Live Review: Skid Row – Manchester

Live Review: Skid Row - O2 Ritz, Manchester
27th October 2022
Support: Collateral, Enuff Z'Nuff
Words: Dan Barnes
Photos: Sean Larkin

As sure as night follows day – or that Iron Maiden close their sets with their titular song – so Skid Row end the evening’s entertainment with that boisterous anthem of young rebellion: Youth Gone Wild. At the age of eighteen, it’s a call to arms; a manifesto proving that the Man has a fight on his hands if he thinks he’s gonna hold me down. At fifty-two, with a mortgage, a marriage and a long list of prescription drugs, it becomes a lament of what could have been.

In many ways you could consider that a microcosm of Skid Row’s career. There was a band with the world at their feet; massive tours, a couple of era-defining records and critical praise from media and fans alike. Then changes in the music scene and internal wranglings meant the third album syndrome, usually launching those blessed with its Midas touch to greater things, brought Skid Row low when Subhuman Race failed to hit the mark.

Sixteen years after the release of Revolutions Per Minute and Skid Row returned with a new line-up and a new album and wasted no time in striking while this iron was hot by getting on the road in support of the very welcome The Gang’s All Here.

With such a celebrated history the question on the majority of the sizable Ritz crowd’s lips tonight will be how well former H.E.AT. singer, Erik Grönwall, would manage to fill Sebastian Bach’s still formidable shoes.

As a band, Skid Row have never been anything but confrontational and, rather than easing Erik in with a newbie, they go straight for the jugular and blast into Slave to the Grind. Early vocal gremlins rob Erik of his power, rendering The Threat a little limp, but the good will of the audience allows time to get the mix sorted and, by Big Guns, he’s firing with both barrels.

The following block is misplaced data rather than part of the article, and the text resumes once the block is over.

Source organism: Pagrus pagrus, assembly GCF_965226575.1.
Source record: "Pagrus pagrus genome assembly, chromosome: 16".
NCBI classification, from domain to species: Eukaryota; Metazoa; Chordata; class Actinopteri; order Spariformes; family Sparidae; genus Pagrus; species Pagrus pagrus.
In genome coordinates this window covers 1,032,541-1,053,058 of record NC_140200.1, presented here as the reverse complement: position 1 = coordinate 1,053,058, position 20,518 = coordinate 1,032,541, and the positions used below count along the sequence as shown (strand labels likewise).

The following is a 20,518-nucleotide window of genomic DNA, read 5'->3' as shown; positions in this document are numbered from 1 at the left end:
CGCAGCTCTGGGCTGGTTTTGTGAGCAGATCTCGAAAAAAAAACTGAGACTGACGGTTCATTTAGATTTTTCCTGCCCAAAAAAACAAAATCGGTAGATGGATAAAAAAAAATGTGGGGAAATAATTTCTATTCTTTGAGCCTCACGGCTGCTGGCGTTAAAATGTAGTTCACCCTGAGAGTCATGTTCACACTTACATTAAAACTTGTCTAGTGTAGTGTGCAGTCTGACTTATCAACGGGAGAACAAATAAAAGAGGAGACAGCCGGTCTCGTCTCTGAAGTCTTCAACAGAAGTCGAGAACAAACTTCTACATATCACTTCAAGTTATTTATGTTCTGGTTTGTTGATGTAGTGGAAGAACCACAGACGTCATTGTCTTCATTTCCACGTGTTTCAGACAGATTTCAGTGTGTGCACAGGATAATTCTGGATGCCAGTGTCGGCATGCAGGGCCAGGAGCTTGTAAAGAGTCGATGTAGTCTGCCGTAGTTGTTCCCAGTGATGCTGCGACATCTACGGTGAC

There’s a glaring omission though, as Mr Sabo is absent, brought low by the lurgy; but his spot has been filled by his guitar tech who’s had about three hours to learn the whole show. Erik’s leather jacket is shed and phones are held aloft for 18 and Life, with the crowd alternating between the tragic story of Ricky and calling the singer’s name in a sign of support.

Piece of Me and Living on a Chain Gang continue to demonstrate the band’s choice of new singer is inspired and Rachel takes the microphone for the now obligatory Psycho Therapy. This, and the intro tape of Blitzkrieg Bop cement the idea that Skid Row have at least a foot in the Punk camp.

The first new song of the evening comes in the form of the new record’s title track; stomping verses and a singalong chorus show The Gang’s All Here slots perfectly into their history. Riot Act and Tear It Down continue the unremitting stomp, eliciting movement and singing from the crowd – or as much as the general age would allow.

The set closes out with Monkey Business, Casey the Tech leading and Erik orchestrating the audience participation.

The encore is set and an acoustic guitar appears, meaning only one thing: I Remember You. Looking at the response to this song, one wonders how many people here had it at their wedding? Time Bomb’s chorus makes more sense in the live environment, leaving only Youth Gone Wild to close out the night.

Once the gremlins had been sorted, Erik proved himself to be a worthy successor to the vocalists of the past. At no point in the evening was I wishing for Bach’s return, rather embracing these songs, old and new, like friends. They showed exactly the spirit and attitude of Skid Row of old and the focus on the debut and Slave to the Grind for now was only natural.

I’ve done a few Skid Row centred pieces for Razor’s Edge over the past year or so and they’ve reminded me how good a band they are and how much they’re part of the soundtrack to my youth (gone mild?). There’s clearly a new-found belief in themselves as a unit, with a new album and extensive touring, he’s hoping that this will be a resurgence for the band, and we won’t have to wait quite so long for the next record.

Photo credits: Sean Larkin Photography

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